The minimum required bid was $38,439.11, the total of taxes owed and court costs, according to the Montgomery County treasurer’s office.
The same amount will be required at a second sale in June, said Jennifer Connelly, a county tax delinquency supervisor. If not sold next month, the minimum bid at a third sale would drop to court costs, commonly about $2,000 to $3,000, she said.
“This one may be a little bit more … But it’s going to be a significant difference,” Connelly said.
She said about $36,771 is owed in taxes and delinquencies on the property, owned by William Moore and Doris Moore, county real estate records show.
This week’s lack of bids was expected by Preservation Dayton Inc., which had listed the site on its most endangered properties list before the fire.
“We’re not surprised at all,” PDI President Monica Snow said. “To bid $38,000 on it in its current condition, why would anybody do that? Especially not knowing about the structural integrity.”
Snow said before the fire, her organization had lined up a buyer interested in restoring the large historic home, which has been vacant for several years.
But fire officials responded to site around 3 a.m. April 23 after it was fully engulfed. An investigation into the cause is ongoing, Dayton Fire Department Capt. Brad French said Friday.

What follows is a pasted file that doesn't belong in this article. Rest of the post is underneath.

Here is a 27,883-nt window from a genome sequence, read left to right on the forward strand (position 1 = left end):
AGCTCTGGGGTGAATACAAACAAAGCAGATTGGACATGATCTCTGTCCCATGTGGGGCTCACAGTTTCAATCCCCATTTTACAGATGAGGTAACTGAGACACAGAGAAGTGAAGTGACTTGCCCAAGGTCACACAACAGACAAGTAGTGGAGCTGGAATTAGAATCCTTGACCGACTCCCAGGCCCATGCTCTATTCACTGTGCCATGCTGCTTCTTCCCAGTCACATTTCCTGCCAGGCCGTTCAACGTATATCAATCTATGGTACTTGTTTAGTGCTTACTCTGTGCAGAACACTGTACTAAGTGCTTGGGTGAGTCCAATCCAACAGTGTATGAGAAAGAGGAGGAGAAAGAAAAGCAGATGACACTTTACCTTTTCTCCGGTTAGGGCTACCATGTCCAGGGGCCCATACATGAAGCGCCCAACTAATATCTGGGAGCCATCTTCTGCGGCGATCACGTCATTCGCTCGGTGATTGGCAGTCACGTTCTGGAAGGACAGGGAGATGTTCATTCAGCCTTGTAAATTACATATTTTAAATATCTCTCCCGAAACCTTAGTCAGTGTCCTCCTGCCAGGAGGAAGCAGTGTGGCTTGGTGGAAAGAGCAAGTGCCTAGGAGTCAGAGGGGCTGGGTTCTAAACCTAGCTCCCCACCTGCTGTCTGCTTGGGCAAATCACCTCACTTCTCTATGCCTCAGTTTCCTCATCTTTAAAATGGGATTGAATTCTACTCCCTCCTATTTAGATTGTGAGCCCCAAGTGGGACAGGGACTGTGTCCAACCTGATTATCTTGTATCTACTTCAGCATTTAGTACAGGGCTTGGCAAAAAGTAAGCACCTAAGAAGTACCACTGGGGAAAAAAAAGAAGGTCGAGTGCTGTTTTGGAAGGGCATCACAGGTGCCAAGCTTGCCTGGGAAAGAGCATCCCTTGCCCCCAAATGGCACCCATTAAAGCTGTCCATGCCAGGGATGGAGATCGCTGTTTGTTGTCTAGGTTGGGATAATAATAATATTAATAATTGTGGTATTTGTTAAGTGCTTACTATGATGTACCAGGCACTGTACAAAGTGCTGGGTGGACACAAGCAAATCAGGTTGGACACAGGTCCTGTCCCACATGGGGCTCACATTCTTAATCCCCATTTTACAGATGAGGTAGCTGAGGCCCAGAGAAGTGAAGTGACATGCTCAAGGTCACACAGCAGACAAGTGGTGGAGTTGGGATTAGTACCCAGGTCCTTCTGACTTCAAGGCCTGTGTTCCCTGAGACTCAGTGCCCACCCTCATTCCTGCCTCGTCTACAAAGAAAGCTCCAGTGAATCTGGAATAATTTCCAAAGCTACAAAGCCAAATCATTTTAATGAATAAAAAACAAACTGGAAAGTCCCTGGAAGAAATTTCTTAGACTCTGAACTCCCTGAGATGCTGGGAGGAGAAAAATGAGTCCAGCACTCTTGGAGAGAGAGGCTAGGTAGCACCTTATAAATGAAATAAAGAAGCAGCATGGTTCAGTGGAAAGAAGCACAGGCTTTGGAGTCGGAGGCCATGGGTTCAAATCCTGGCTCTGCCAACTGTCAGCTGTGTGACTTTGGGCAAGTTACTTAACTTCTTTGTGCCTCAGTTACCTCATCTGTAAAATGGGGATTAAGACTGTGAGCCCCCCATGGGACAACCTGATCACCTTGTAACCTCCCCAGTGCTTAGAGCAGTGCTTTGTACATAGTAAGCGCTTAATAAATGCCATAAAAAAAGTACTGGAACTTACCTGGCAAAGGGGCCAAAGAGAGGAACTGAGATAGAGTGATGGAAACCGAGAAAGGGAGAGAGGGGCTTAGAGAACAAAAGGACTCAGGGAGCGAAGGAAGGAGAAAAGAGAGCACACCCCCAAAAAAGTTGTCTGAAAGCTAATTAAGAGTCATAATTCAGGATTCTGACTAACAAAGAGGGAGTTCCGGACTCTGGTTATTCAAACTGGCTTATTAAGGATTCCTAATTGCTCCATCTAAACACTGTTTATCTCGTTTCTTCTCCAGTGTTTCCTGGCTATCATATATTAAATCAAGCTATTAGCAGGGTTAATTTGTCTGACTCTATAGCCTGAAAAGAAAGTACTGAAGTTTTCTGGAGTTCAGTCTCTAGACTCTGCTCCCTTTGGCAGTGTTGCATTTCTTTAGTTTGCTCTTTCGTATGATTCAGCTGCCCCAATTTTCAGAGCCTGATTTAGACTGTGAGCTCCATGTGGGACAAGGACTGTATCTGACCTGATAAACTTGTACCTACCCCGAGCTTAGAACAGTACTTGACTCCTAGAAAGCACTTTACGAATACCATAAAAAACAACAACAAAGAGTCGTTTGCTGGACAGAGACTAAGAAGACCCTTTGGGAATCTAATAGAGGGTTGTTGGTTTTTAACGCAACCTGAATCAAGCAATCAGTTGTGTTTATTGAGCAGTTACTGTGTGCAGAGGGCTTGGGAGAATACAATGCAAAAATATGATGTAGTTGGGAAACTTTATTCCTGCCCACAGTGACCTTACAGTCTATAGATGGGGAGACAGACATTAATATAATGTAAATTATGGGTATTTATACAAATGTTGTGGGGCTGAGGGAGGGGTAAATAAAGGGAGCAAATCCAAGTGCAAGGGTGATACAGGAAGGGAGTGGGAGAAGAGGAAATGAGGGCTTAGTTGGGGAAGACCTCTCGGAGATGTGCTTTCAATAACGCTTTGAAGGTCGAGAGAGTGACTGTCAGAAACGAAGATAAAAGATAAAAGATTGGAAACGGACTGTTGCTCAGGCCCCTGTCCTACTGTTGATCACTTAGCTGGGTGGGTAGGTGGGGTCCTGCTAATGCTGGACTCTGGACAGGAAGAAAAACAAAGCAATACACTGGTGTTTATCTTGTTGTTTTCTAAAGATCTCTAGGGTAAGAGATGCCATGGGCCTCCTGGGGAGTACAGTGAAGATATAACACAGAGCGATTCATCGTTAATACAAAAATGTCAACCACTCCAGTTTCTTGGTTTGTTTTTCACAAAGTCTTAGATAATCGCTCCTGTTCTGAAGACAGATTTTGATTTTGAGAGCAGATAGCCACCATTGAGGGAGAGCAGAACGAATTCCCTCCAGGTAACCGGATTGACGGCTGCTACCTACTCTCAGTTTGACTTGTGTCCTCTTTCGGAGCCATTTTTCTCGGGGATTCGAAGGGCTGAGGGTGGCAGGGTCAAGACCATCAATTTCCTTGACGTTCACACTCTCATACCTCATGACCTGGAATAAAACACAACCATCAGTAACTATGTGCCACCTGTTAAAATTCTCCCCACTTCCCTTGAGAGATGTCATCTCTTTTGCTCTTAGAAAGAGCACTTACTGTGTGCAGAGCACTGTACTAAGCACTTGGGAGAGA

Snow said her organization has been working with a firm in hopes of getting a structural engineering assessment done, possibly next week.
“Our ultimate goal would be to save as much of the exterior as possible, rebuild it as close to the original as possible and then put in steel residential construction behind it,” she said.
“That’s where we’re at,” Snow added. “We’re still trying to move forward with saving what we can of this amazing, important historic property.”
The 8,221 square-foot home with four fireplaces was valued last year at $245,950, according to county real estate records.
The county holds auctions the first Thursday of each month, Connelly said. If a property is not bought by a fourth sale, it is forfeited to the state, she said.
The mansion was added to the National Register of Historic Places individually in 1979 and again in 1984 as part of the Dayton View Historic District, according to Preservation Dayton.
The Flemish Chateauesque-style building was built for Louis Traxler — president of the Traxler Department Store — and Adeline Traxler. It was reportedly designed by Harvey Hiestand, founder of Miami University’s College of Architecture, according to Preservation Dayton.